Rangeland Stewardship in Central Asia. Balancing Improved Livelihoods, Biodiversity Conservation and Land Protection. Springer.
Huntsinger, L., Forero, L. C. & Sulak, A. 2010. Transhumance and pastoralist resiliance in the Western United States. Pastoralism, 1, 9-36.
Kerven, C., Alimaev, I. I., Behnke, R., Davidson, G., Malmakov, N., Smailov, A. & Wright, I. A. 2006. Fragmenting pastoral mobility: changing grazing patterns in post-Soviet Kazakhstan. USDA Forest Service Proceedings RMRS-P-39, 99-110.
Li, W. J., Ali, S. H. & Zhang, Q. 2007. Property rights and grassland degradation: a study of the Xilingol Pasture, Inner Mongolia, China. Journal of Environmental Management 85, 461-470.
Robinson, S., Wiedemann, C., Michel, S., Zhumabayev, Y. & Singh, N. 2012. Pastoral Tenure in Central Asia: Theme and Variation in the Five Former Soviet Republics. In: Squires, V. (ed.) Rangeland Stewardship in Central Asia. Balancing Improved Livelihoods, Biodiversity Conservation and Land Protection. Springer.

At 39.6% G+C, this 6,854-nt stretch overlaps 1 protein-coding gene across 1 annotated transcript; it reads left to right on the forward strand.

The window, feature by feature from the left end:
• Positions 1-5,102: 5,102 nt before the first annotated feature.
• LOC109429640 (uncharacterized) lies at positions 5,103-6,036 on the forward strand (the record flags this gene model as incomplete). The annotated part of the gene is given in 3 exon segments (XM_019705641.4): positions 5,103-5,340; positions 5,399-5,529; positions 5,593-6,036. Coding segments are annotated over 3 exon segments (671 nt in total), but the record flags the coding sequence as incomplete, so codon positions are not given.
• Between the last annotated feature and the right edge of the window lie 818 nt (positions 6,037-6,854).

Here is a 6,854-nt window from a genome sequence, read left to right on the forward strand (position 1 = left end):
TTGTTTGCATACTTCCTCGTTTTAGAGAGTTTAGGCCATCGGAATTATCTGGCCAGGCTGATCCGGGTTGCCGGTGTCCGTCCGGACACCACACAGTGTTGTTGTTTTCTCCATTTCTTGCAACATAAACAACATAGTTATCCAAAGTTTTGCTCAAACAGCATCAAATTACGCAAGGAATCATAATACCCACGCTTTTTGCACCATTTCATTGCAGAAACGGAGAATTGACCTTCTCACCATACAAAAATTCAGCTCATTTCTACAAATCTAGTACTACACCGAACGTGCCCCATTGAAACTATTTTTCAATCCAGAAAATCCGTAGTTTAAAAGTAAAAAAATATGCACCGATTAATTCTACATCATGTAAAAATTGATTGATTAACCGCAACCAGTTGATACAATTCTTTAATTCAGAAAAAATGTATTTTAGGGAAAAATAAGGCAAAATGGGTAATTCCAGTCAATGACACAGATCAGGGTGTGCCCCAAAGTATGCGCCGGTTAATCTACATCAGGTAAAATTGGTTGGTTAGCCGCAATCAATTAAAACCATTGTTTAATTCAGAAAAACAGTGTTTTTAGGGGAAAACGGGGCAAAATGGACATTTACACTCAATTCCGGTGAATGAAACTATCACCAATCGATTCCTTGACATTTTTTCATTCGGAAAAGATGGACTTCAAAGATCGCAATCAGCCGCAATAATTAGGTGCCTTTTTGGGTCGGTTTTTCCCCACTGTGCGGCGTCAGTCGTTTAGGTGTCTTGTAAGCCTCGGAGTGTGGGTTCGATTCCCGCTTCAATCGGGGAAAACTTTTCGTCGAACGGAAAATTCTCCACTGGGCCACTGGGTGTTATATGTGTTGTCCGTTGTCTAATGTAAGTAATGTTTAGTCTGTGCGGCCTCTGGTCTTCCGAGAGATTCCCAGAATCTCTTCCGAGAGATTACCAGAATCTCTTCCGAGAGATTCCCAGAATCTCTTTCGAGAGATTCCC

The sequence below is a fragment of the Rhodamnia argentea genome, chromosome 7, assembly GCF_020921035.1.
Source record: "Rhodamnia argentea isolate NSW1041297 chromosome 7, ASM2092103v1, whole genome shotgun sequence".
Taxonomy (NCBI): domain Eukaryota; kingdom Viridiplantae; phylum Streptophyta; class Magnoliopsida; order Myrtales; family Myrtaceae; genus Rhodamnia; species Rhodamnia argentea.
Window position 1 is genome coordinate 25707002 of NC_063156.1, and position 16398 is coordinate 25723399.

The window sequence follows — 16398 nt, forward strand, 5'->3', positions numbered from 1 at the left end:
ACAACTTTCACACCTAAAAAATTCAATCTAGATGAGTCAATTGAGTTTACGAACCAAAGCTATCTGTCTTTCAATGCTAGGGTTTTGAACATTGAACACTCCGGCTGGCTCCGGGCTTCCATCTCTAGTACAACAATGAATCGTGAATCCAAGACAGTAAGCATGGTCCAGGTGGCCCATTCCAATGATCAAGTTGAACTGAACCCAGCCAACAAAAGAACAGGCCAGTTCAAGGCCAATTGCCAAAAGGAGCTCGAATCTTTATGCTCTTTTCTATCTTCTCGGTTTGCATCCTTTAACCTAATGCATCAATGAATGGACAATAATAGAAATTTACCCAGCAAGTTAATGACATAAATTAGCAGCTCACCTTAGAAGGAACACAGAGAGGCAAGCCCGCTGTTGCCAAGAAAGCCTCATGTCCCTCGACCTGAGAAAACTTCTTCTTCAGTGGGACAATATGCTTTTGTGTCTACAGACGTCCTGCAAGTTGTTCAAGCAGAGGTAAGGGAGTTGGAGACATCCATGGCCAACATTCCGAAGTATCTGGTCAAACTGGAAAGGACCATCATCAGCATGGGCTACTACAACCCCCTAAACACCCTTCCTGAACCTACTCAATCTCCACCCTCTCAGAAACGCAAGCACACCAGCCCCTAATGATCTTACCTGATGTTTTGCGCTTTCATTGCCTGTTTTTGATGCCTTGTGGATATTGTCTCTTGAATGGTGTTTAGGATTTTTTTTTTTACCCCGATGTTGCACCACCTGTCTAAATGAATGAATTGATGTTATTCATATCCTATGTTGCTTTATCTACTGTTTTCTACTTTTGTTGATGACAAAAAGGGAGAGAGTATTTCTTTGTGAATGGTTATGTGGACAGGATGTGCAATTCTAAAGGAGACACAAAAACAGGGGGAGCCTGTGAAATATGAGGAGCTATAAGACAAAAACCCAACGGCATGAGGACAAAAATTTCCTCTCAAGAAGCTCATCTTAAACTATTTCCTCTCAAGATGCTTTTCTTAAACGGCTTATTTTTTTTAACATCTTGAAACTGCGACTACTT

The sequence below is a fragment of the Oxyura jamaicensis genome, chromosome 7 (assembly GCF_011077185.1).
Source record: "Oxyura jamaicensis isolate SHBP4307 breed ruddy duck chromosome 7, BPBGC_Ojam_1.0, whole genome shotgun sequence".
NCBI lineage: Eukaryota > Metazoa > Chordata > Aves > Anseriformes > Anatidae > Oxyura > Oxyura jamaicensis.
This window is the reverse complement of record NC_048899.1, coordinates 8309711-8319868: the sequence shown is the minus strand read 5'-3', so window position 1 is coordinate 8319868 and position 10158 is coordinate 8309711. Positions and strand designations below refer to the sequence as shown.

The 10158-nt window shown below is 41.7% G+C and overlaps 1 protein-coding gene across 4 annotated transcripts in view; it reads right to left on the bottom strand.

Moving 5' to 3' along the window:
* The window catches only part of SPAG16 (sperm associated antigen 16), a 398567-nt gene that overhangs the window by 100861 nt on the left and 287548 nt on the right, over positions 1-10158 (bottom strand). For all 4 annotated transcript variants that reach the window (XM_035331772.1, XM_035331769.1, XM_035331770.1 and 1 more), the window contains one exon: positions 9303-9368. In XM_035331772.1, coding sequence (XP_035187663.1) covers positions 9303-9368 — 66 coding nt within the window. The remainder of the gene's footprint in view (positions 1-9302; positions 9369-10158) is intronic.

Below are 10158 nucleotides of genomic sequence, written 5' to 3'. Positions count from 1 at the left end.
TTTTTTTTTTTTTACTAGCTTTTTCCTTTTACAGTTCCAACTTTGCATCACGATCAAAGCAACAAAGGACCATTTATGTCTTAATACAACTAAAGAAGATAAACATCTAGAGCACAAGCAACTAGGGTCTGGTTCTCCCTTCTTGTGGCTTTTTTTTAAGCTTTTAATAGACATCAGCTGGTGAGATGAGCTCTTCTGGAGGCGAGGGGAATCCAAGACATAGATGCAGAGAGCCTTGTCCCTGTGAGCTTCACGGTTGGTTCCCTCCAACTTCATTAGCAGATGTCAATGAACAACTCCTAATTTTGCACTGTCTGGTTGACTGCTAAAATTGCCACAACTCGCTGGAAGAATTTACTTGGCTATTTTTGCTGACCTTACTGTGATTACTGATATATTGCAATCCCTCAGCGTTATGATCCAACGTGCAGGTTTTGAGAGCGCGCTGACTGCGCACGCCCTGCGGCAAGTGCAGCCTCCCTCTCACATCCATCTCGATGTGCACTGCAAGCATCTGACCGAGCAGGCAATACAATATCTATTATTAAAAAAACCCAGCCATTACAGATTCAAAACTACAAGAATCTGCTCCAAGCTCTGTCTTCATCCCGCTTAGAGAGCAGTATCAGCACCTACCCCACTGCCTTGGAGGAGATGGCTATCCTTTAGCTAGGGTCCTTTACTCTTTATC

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Steimann, B. 2011. Making a Living in Uncertainty. Agro-Pastoral Livelihoods and Institutional Transformations in Post-Soviet Rural
Kyrgyzstan, Bishkek and Zurich, University of Zurich.
Undeland, A. 2005. Kyrgyz Livestock Study: pasture management and use. Available: landportal.info/sites/default/files/kyrgyz_livestock_pasture_management_and_use.pdf.
Vanselow, K., Kraudzun, T. & Samimi, C. 2012. Grazing Practises and Pasture Tenure in the Eastern Pamirs. Mountain Research and Development, 32, 324-336.
Yan, Z., Ning, W., Yeshi, D. & Ru, J. 2005. A review of rangeland privatisation and its implication in the Tibetan plateau, China. Nomadic Peoples, 9, 31-51.
Research Associate, Imperial College
London, Great Britain
Deutsche Gesellschaft für Internationale
Zusammenarbeit (GIZ) GmbH